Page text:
The problem was that the Spartans left their game back in East Lansing. The Spartans never got on track during the entire contest.
The Tide rolled up 546 yards of offense while allowing Michigan State 171.
The Alabama defense was crushing.
The Spartans only managed to score during the last five minutes of the game.
It was a sad day for this Spartan team that had gone through so much and accomplished so much up until this Capital One Bowl.
Alabama ran without restraint, scoring five rushing touchdowns.
It was another nail in the Big Ten coffin on the first day of a new year.
Both Michigan and Mississippi State were pleased to be playing in this year’s January 1 Gator Bowl.
Unranked Michigan had not been to a bowl game in three years. Mississippi State’s last bowl appearance came after the 2007 season.
Both teams and their fans were hungry for postseason play.
But only one team showed up to play a full football contest in Jacksonville.
The Bulldogs ran away with this game behind quarterback Chris Relf, who passed and ran for four touchdowns, while running back Vick Ballard added three scores.
The 52-14 score was the worst bowl defeat in Michigan history.
It cost coach Rich Rodriguez his job as the head coach of the Wolverines.
Michigan was done scoring by the end of the first quarter, and its defense was powerless to stop the Bulldogs after that.
The SEC sat down hard on the Big Ten in this lopsided contest.
Wisconsin came out of the Big Ten race with the higher BCS ranking.
For their diligence, the Badgers won the trip to Pasadena and the Rose Bowl—the granddaddy of all bowl games.
Wisconsin had not appeared in the Rose Bowl since 2000, when they met and defeated Stanford.
The Badgers might have met Stanford on January 1, 2011—except that this year the BCS awarded the TCU Horned Frogs, from a non-automatic qualifying conference, a berth to play in the Rose Bowl.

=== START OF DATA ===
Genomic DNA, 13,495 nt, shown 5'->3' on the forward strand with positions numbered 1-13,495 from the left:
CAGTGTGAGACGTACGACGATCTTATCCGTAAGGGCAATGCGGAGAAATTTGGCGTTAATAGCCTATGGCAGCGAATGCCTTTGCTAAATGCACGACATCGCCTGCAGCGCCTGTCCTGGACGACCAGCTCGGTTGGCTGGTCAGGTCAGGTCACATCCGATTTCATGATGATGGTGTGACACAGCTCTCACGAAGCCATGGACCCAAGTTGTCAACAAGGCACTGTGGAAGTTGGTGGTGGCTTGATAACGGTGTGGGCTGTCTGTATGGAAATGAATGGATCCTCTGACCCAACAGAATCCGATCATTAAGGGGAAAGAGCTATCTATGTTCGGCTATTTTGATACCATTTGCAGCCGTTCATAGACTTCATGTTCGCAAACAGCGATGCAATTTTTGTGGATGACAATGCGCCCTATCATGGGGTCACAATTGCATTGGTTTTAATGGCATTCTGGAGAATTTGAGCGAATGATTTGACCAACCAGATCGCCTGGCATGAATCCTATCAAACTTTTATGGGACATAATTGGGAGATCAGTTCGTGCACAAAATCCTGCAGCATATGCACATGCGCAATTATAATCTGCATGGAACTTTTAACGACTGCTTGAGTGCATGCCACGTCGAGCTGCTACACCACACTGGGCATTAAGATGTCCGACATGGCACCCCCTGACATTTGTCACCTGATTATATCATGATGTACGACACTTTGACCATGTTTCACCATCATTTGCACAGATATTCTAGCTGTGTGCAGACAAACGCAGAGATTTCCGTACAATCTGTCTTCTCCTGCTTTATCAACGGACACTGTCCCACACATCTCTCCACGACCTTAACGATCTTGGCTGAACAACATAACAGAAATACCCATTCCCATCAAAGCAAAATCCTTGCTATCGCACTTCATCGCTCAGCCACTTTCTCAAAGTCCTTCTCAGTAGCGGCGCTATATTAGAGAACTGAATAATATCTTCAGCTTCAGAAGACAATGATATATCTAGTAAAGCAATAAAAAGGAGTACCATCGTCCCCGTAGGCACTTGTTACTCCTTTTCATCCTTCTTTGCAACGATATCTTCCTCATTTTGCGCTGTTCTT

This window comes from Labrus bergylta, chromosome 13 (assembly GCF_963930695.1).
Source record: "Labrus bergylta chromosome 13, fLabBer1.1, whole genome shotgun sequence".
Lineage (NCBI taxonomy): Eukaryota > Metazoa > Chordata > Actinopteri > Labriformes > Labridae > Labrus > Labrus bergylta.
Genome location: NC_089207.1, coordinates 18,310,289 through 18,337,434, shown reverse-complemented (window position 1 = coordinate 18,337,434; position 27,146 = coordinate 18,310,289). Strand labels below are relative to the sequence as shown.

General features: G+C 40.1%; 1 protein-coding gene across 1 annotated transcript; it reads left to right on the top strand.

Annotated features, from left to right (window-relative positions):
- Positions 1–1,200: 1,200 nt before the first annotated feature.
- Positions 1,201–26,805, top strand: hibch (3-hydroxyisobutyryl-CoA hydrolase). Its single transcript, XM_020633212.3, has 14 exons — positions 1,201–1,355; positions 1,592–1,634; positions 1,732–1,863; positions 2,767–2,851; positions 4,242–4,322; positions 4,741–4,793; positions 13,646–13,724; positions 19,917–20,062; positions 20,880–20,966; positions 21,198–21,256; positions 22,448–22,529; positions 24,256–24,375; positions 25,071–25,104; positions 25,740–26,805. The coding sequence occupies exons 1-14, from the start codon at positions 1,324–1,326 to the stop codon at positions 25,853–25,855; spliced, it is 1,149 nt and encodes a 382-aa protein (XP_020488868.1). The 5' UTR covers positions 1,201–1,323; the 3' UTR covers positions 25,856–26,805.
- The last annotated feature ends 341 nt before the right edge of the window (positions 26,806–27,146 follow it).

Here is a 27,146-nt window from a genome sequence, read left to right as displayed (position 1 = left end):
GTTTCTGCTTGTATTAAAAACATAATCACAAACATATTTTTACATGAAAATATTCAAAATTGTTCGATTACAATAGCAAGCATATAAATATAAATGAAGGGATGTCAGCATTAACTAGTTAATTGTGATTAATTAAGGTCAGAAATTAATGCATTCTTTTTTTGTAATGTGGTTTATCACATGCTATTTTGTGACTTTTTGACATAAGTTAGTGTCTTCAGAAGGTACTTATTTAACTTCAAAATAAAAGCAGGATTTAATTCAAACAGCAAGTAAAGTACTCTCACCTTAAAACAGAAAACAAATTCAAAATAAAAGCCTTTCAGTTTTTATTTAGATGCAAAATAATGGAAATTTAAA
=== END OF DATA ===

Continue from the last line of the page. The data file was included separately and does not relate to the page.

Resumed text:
It was a game one would characterize as a defensive struggle, especially in the second half.
By the end of the second quarter, TCU led 14-13.
In the third quarter only the Horned Frogs scored, as Luke Shivers ran it in from one yard out, sending TCU up 21-13.
Late in the fourth quarter, Wisconsin assembled its running game, driving down the field to score.
Its subsequent two-point conversion pass was swatted away.
Then the Badgers' onside kick failed as well.
Wisconsin lost 21-19 when the Horned Frogs held on by gaining their last first down.
The clock ran out on the Badgers and the Big Ten, who lost all five games that day.
TCU delivered quite a statement on behalf of the “little schools” who felt they deserved a better shot in the BCS system.
To say that the Big Ten was hanging on by a thread was a bit of an understatement.
Ohio State stared across the field watching its opponents from the SEC, the Arkansas Razorbacks, warm up, ready to play in the 2011 Sugar Bowl.
Out of the eight teams representing the Big Ten in bowls, half of the contests were against the SEC.
Coming into the Sugar Bowl, the Big Ten so far was 0-3.
If Ohio State lost, the SEC could claim a sweep of its Big Ten opponents.
Luckily it did not happen.
The Buckeyes managed after nine tries to deliver a win over an SEC team in a bowl game.
The monkey is now definitely off Ohio State's back.
Ohio State shot out to a big lead—28-10 at the half.
But behind the leadership of quarterback Ryan Mallett, the Razorbacks began to climb back into the game, gaining on the Buckeyes.
Ohio State fans got nervous because this looked frighteningly familiar—deja vu all over again!
The Razorbacks got as close as 31-26 before a final interception sealed the win for the Buckeyes, allowing them to escape with a win.
The win stopped the Big Ten bleeding, but not the media analysis. Ah, well—there is always next year.